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google adsense problem

Google AdSense problem

Google Adsense is a program that enables websites to earn money from advertising.

Users can create ads and place them on sites across the web.

Recently, there have been reports of Issues with Google Adsense.

Some users have been reporting that their AdSense account has been suspended or closed.

Others have been reporting that their adsense earnings have been reduced.

There is no clear explanation for these issues, and Google has not released a statement about them.

Google Adsense is a program that enables websites to earn money from advertising.

If you are experiencing trouble with your Google Adsense account, please contact Google support.

Google AdSense Bots Gone Wild: Author In Violation For Torrenting His Own Book!

For all of the creative brain-twisting Google expects in its famous job interviews, its corporate culture is incredibly rule-bound. This is perhaps most in evidence when it comes to issues of copyright and advertising. A small, but egregious, example just surfaced on /r/technology on Reddit. Based on response to the linked story on TechDirt, Google has resolved the case, but not before revealing a blind spot in its automation.

Here's the setup of the story from the link on TechDirt: "A few years ago, Jackson, while deployed in Iraq, wrote a book about Python (the programming language) called Start Programming with Python. He decided to give away the book for free, as a "thank you" to the open source community which, he notes, has provided him with tremendous value over the years. He has always made the book available for free, and linked to various sources where you can get it. At the same time, he's offered people the option to support him via donation. He also made a little bit of money via Google AdSense ads on his site."

So let's line this up: the guy is an Iraq vet, he's a member of the open source community for which he has written a resource that he is (for the most part) giving away and he wants to monetize the traffic to his site with AdSense. What could be wrong with that?

The problem stemmed, it would seem, from Jackson's decision to post his torrent file on The Pirate Bay and Demoniod, which do, it must be said, traffick, to a large extent, in stolen content. But Jackson repeatedly contacted Google (by email, of course, this being Google) and explained the situation and even removed the (assumed) offending links, and still they disabled his account.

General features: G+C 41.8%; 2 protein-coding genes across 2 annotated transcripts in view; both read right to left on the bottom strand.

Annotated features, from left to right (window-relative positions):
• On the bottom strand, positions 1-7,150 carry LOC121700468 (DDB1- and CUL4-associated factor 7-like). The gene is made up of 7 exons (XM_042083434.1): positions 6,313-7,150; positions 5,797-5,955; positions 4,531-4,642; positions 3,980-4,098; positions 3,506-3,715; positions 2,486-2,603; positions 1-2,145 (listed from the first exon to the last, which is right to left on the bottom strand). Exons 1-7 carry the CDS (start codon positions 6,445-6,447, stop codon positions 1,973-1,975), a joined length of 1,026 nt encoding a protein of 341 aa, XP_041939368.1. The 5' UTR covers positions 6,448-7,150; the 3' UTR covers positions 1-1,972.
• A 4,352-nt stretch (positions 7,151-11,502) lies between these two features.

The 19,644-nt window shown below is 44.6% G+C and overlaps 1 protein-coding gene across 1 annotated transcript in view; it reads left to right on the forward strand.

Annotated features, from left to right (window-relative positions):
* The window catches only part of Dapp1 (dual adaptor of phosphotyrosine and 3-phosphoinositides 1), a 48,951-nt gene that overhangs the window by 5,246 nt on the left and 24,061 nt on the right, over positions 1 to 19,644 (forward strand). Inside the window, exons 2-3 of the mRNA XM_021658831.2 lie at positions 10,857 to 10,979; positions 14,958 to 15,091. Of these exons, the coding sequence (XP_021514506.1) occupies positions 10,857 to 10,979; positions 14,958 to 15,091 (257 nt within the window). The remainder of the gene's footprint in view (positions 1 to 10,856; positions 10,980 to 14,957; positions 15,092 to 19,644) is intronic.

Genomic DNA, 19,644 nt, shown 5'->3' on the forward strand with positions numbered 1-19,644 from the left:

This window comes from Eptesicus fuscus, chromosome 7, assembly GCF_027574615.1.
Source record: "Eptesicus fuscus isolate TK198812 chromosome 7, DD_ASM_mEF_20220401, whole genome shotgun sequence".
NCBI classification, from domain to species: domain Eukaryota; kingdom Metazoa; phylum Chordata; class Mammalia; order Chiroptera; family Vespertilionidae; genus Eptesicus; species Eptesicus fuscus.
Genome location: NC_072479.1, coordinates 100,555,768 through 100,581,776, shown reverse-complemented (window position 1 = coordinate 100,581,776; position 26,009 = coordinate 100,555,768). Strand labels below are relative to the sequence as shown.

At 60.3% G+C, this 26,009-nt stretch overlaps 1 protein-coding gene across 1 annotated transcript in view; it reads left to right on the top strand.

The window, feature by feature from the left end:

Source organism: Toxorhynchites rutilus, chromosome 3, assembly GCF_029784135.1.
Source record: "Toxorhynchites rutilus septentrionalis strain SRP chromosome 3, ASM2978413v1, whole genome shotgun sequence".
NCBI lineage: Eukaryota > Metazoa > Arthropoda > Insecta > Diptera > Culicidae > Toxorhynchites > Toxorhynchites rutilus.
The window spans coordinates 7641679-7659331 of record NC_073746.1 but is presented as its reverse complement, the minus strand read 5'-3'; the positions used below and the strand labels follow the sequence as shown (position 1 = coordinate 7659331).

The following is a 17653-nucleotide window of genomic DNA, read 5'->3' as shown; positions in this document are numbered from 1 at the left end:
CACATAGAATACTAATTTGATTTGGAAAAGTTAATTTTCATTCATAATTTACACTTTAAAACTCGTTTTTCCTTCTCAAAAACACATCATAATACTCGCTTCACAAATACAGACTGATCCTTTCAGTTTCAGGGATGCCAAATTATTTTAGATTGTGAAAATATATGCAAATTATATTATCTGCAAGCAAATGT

As I said above, it was only through the agency of the editor of the TechDirt blog, Mike Masnick, that Jackson's problem was resolved. Many, less community-engaged people would have just given up, but the author's persistence won out.

But, if you think this is just an edge case, listen to the terms of what Jackson supposedly violated:

COPYRIGHTED MATERIAL: As stated in our program policies, AdSense publishers are not permitted to place Google ads on sites involved in the distribution of copyrighted materials. This includes hosting copyrighted files on your site, as well as providing links for or driving traffic to sites that contain copyrighted material. More information about this policy can be found in our help center ( ).

What? If a publisher hosts a copy of their own eBook, they can't run Google AdSense ads on their site? Publishers and businesses of all kinds do this all the time, why did this guy get nailed? Is it as simple as the fact that he linked to The Pirate Bay and Demoniod? Clearly, by the time a human being at Google intervened, the problem was easy to solve, but, once again, this points to the fact that most people and businesses are unaware of the stated terms of service of the services that they use. In this case, the TOS make no sense, but since nobody reads them this has not been much of a problem!

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